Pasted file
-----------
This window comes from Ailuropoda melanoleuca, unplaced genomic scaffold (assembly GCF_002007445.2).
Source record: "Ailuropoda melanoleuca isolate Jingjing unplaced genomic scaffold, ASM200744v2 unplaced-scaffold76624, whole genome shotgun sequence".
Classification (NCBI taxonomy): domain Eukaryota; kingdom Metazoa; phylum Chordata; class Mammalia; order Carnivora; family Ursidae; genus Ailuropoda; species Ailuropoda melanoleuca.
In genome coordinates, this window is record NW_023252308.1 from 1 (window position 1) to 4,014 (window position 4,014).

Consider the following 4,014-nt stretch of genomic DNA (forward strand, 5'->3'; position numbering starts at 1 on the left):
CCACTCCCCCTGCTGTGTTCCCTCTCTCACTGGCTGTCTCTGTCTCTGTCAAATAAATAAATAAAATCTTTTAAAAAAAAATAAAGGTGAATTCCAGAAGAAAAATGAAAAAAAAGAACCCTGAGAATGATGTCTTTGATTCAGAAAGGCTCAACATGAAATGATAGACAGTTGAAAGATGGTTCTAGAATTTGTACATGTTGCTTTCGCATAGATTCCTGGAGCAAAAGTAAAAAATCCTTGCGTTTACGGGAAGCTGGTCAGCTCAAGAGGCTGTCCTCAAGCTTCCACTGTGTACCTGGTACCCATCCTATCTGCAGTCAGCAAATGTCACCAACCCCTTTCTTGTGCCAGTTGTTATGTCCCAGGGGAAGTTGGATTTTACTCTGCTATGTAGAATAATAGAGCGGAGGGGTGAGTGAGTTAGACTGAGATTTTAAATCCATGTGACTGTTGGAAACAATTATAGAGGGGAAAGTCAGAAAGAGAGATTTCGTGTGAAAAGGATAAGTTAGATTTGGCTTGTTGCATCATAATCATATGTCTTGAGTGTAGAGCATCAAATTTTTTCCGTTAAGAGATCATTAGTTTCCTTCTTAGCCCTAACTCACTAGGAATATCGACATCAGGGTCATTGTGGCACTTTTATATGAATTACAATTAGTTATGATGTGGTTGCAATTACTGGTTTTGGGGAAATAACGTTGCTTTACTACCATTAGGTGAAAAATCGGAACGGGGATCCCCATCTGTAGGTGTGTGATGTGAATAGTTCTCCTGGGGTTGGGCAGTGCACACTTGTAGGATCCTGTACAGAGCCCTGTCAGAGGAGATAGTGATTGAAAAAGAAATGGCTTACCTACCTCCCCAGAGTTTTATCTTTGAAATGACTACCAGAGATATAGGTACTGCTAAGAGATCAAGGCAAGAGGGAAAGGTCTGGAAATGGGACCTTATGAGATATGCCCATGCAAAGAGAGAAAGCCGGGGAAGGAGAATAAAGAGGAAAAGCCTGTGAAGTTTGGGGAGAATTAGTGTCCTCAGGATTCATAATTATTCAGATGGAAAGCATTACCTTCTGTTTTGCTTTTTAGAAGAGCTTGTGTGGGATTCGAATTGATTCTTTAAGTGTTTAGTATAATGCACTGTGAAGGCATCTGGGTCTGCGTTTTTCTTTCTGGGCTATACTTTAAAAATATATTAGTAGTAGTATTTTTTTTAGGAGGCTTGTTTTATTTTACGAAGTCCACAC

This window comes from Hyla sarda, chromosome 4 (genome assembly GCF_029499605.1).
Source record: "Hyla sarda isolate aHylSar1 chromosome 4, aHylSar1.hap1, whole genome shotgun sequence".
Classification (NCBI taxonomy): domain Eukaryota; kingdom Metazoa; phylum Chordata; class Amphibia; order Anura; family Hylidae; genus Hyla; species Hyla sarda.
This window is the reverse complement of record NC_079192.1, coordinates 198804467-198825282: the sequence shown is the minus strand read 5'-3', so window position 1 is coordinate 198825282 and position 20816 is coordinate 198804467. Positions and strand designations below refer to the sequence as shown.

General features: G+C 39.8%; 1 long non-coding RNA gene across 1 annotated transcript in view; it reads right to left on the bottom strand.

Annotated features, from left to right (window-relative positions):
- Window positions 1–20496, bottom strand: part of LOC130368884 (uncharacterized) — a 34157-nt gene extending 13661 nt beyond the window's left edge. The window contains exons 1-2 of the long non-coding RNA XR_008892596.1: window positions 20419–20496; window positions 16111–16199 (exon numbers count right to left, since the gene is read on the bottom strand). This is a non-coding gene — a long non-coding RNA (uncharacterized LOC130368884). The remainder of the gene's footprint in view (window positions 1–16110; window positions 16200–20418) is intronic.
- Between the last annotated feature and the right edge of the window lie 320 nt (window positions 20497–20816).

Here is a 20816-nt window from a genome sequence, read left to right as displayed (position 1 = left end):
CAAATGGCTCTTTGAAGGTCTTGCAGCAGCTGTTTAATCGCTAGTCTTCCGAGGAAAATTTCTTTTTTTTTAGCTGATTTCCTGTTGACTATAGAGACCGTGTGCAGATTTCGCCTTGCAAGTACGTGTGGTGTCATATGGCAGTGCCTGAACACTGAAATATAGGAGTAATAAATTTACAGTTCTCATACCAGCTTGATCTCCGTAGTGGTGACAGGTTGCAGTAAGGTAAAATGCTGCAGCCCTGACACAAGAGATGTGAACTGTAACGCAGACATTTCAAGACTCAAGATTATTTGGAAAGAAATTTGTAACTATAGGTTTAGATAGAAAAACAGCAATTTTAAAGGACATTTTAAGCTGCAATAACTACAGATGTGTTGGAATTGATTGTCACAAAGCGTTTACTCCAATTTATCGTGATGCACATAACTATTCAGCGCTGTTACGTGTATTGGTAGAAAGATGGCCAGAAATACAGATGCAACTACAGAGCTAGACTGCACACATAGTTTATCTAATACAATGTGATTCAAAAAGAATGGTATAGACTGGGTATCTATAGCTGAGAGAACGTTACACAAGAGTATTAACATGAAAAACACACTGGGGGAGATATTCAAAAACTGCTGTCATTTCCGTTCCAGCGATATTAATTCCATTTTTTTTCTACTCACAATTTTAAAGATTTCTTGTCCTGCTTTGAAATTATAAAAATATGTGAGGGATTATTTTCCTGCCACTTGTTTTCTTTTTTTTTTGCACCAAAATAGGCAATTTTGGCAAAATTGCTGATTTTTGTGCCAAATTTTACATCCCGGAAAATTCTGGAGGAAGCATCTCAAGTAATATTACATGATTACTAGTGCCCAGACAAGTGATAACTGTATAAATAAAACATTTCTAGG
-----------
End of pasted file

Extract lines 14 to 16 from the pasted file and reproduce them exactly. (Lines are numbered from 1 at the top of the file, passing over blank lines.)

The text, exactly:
- Between the last annotated feature and the right edge of the window lie 320 nt (window positions 20497–20816).

Here is a 20816-nt window from a genome sequence, read left to right as displayed (position 1 = left end):
CAAATGGCTCTTTGAAGGTCTTGCAGCAGCTGTTTAATCGCTAGTCTTCCGAGGAAAATTTCTTTTTTTTTAGCTGATTTCCTGTTGACTATAGAGACCGTGTGCAGATTTCGCCTTGCAAGTACGTGTGGTGTCATATGGCAGTGCCTGAACACTGAAATATAGGAGTAATAAATTTACAGTTCTCATACCAGCTTGATCTCCGTAGTGGTGACAGGTTGCAGTAAGGTAAAATGCTGCAGCCCTGACACAAGAGATGTGAACTGTAACGCAGACATTTCAAGACTCAAGATTATTTGGAAAGAAATTTGTAACTATAGGTTTAGATAGAAAAACAGCAATTTTAAAGGACATTTTAAGCTGCAATAACTACAGATGTGTTGGAATTGATTGTCACAAAGCGTTTACTCCAATTTATCGTGATGCACATAACTATTCAGCGCTGTTACGTGTATTGGTAGAAAGATGGCCAGAAATACAGATGCAACTACAGAGCTAGACTGCACACATAGTTTATCTAATACAATGTGATTCAAAAAGAATGGTATAGACTGGGTATCTATAGCTGAGAGAACGTTACACAAGAGTATTAACATGAAAAACACACTGGGGGAGATATTCAAAAACTGCTGTCATTTCCGTTCCAGCGATATTAATTCCATTTTTTTTCTACTCACAATTTTAAAGATTTCTTGTCCTGCTTTGAAATTATAAAAATATGTGAGGGATTATTTTCCTGCCACTTGTTTTCTTTTTTTTTTGCACCAAAATAGGCAATTTTGGCAAAATTGCTGATTTTTGTGCCAAATTTTACATCCCGGAAAATTCTGGAGGAAGCATCTCAAGTAATATTACATGATTACTAGTGCCCAGACAAGTGATAACTGTATAAATAAAACATTTCTAGG